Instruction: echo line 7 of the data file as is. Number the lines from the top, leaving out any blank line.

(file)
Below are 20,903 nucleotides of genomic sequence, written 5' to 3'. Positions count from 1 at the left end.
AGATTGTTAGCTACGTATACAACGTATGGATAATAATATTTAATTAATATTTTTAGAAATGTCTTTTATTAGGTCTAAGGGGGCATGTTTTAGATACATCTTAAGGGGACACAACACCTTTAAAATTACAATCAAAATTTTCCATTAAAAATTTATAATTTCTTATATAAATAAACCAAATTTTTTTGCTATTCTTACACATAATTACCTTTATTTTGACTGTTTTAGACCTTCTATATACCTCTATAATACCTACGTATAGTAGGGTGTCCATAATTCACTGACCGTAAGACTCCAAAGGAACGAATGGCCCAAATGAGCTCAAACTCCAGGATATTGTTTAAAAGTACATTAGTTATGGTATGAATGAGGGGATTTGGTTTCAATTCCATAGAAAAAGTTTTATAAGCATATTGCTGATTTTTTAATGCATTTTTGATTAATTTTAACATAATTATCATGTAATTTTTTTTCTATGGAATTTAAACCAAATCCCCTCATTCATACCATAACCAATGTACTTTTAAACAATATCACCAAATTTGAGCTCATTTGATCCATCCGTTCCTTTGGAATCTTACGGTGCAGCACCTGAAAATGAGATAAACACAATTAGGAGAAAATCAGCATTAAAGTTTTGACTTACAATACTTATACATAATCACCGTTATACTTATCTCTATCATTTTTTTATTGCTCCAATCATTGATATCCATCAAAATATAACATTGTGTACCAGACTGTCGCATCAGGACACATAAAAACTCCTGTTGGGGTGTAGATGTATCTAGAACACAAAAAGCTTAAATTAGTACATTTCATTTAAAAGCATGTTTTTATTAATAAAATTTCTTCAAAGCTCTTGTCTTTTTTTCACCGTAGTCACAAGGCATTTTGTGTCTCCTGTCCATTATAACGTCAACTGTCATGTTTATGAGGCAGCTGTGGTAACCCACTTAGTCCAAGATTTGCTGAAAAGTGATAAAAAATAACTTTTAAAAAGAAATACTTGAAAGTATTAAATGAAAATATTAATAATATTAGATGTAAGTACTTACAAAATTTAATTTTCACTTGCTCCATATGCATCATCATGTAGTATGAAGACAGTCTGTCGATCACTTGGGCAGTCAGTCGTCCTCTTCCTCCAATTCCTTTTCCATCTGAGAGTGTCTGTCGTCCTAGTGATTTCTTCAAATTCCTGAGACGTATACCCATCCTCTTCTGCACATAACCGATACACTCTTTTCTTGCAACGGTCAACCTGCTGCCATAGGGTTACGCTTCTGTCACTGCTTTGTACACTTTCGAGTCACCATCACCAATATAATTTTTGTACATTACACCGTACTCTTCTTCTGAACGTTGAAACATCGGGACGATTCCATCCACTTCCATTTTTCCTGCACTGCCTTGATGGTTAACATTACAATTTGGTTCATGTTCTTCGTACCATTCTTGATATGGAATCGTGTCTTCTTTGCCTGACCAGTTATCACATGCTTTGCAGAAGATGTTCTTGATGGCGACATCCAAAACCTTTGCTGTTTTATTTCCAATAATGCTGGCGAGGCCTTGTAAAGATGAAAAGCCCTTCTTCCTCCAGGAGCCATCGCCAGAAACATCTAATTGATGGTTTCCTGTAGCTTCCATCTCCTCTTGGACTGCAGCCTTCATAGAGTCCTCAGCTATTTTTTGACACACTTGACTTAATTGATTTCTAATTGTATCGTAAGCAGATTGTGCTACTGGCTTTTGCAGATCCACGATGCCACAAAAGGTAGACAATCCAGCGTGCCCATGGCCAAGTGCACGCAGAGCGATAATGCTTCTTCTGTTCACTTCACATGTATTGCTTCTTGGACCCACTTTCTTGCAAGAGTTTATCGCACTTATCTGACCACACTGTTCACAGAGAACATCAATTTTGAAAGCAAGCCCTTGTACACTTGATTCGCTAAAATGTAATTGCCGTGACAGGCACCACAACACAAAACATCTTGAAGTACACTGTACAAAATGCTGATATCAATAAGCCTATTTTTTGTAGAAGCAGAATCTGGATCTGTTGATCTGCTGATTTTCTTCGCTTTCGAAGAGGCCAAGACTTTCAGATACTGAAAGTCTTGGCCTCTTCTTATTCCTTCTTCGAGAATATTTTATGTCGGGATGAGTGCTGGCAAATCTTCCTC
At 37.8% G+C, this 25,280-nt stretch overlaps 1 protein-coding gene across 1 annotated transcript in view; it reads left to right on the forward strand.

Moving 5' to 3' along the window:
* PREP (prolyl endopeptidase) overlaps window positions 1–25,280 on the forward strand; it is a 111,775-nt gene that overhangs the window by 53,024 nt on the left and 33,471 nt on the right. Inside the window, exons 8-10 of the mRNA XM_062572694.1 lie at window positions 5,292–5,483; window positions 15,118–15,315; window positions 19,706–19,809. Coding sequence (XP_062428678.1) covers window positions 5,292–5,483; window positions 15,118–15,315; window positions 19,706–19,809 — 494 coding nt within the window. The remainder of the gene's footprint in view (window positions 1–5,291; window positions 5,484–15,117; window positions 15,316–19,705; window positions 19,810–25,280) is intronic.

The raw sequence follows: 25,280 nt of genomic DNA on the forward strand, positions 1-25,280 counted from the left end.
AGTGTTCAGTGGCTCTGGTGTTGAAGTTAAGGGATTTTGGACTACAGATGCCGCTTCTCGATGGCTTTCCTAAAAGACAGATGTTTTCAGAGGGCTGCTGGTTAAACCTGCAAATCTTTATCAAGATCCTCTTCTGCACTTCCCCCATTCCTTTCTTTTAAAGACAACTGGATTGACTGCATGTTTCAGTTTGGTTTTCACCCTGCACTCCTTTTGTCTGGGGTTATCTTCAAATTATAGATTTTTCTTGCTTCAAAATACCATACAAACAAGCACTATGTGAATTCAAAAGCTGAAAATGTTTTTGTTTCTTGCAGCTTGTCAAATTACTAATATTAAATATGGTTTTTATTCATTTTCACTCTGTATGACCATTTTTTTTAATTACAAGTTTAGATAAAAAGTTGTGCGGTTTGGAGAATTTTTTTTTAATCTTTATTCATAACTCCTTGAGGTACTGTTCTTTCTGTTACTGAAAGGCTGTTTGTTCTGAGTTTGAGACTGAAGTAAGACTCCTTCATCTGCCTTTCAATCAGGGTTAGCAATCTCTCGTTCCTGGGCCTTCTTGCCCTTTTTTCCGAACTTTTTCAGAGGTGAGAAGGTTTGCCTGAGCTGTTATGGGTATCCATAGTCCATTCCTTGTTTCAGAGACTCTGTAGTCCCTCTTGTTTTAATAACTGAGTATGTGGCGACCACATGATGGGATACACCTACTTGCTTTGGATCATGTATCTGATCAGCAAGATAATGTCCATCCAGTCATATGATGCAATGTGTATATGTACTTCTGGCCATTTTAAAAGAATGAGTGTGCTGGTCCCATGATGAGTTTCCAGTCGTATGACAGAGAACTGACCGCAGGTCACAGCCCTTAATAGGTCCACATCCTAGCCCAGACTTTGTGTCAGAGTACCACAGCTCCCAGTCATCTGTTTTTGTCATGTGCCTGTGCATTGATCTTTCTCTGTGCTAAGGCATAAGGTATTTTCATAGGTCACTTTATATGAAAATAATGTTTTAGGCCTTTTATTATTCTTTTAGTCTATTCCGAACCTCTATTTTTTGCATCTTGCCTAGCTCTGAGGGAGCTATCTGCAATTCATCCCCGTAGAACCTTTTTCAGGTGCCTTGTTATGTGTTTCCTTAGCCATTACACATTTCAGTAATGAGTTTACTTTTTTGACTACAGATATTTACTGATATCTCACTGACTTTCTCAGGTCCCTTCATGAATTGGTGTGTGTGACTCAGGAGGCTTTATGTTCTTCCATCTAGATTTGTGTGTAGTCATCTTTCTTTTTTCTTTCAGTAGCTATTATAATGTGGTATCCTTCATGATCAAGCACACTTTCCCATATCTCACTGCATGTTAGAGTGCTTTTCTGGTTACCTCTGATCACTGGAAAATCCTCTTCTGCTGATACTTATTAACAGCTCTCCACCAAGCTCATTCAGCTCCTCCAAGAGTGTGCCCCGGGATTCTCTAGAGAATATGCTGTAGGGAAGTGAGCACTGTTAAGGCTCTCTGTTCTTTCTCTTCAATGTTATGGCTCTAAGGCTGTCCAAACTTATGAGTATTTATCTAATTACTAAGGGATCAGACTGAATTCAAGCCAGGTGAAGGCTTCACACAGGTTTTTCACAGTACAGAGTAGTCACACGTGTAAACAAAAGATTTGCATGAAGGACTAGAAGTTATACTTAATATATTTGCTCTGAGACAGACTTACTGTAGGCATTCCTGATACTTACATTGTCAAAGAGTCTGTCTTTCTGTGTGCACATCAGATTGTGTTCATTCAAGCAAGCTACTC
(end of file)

AGTGTTCAGTGGCTCTGGTGTTGAAGTTAAGGGATTTTGGACTACAGATGCCGCTTCTCGATGGCTTTCCTAAAAGACAGATGTTTTCAGAGGGCTGCTGGTTAAACCTGCAAATCTTTATCAAGATCCTCTTCTGCACTTCCCCCATTCCTTTCTTTTAAAGACAACTGGATTGACTGCATGTTTCAGTTTGGTTTTCACCCTGCACTCCTTTTGTCTGGGGTTATCTTCAAATTATAGATTTTTCTTGCTTCAAAATACCATACAAACAAGCACTATGTGAATTCAAAAGCTGAAAATGTTTTTGTTTCTTGCAGCTTGTCAAATTACTAATATTAAATATGGTTTTTATTCATTTTCACTCTGTATGACCATTTTTTTTAATTACAAGTTTAGATAAAAAGTTGTGCGGTTTGGAGAATTTTTTTTTAATCTTTATTCATAACTCCTTGAGGTACTGTTCTTTCTGTTACTGAAAGGCTGTTTGTTCTGAGTTTGAGACTGAAGTAAGACTCCTTCATCTGCCTTTCAATCAGGGTTAGCAATCTCTCGTTCCTGGGCCTTCTTGCCCTTTTTTCCGAACTTTTTCAGAGGTGAGAAGGTTTGCCTGAGCTGTTATGGGTATCCATAGTCCATTCCTTGTTTCAGAGACTCTGTAGTCCCTCTTGTTTTAATAACTGAGTATGTGGCGACCACATGATGGGATACACCTACTTGCTTTGGATCATGTATCTGATCAGCAAGATAATGTCCATCCAGTCATATGATGCAATGTGTATATGTACTTCTGGCCATTTTAAAAGAATGAGTGTGCTGGTCCCATGATGAGTTTCCAGTCGTATGACAGAGAACTGACCGCAGGTCACAGCCCTTAATAGGTCCACATCCTAGCCCAGACTTTGTGTCAGAGTACCACAGCTCCCAGTCATCTGTTTTTGTCATGTGCCTGTGCATTGATCTTTCTCTGTGCTAAGGCATAAGGTATTTTCATAGGTCACTTTATATGAAAATAATGTTTTAGGCCTTTTATTATTCTTTTAGTCTATTCCGAACCTCTATTTTTTGCATCTTGCCTAGCTCTGAGGGAGCTATCTGCAATTCATCCCCGTAGAACCTTTTTCAGGTGCCTTGTTATGTGTTTCCTTAGCCATTACACATTTCAGTAATGAGTTTACTTTTTTGACTACAGATATTTACTGATATCTCACTGACTTTCTCAGGTCCCTTCATGAATTGGTGTGTGTGACTCAGGAGGCTTTATGTTCTTCCATCTAGATTTGTGTGTAGTCATCTTTCTTTTTTCTTTCAGTAGCTATTATAATGTGGTATCCTTCATGATCAAGCACACTTTCCCATATCTCACTGCATGTTAGAGTGCTTTTCTGGTTACCTCTGATCACTGGAAAATCCTCTTCTGCTGATACTTATTAACAGCTCTCCACCAAGCTCATTCAGCTCCTCCAAGAGTGTGCCCCGGGATTCTCTAGAGAATATGCTGTAGGGAAGTGAGCACTGTTAAGGCTCTCTGTTCTTTCTCTTCAATGTTATGGCTCTAAGGCTGTCCAAACTTATGAGTATTTATCTAATTACTAAGGGATCAGACTGAATTCAAGCCAGGTGAAGGCTTCACACAGGTTTTTCACAGTACAGAGTAGTCACACGTGTAAACAAAAGATTTGCATGAAGGACTAGAAGTTATACTTAATATATTTGCTCTGAGACAGACTTACTGTAGGCATTCCTGATACTTACATTGTCAAAGAGTCTGTCTTTCTGTGTGCACATCAGATTGTGTTCATTCAAGCAAGCTACTC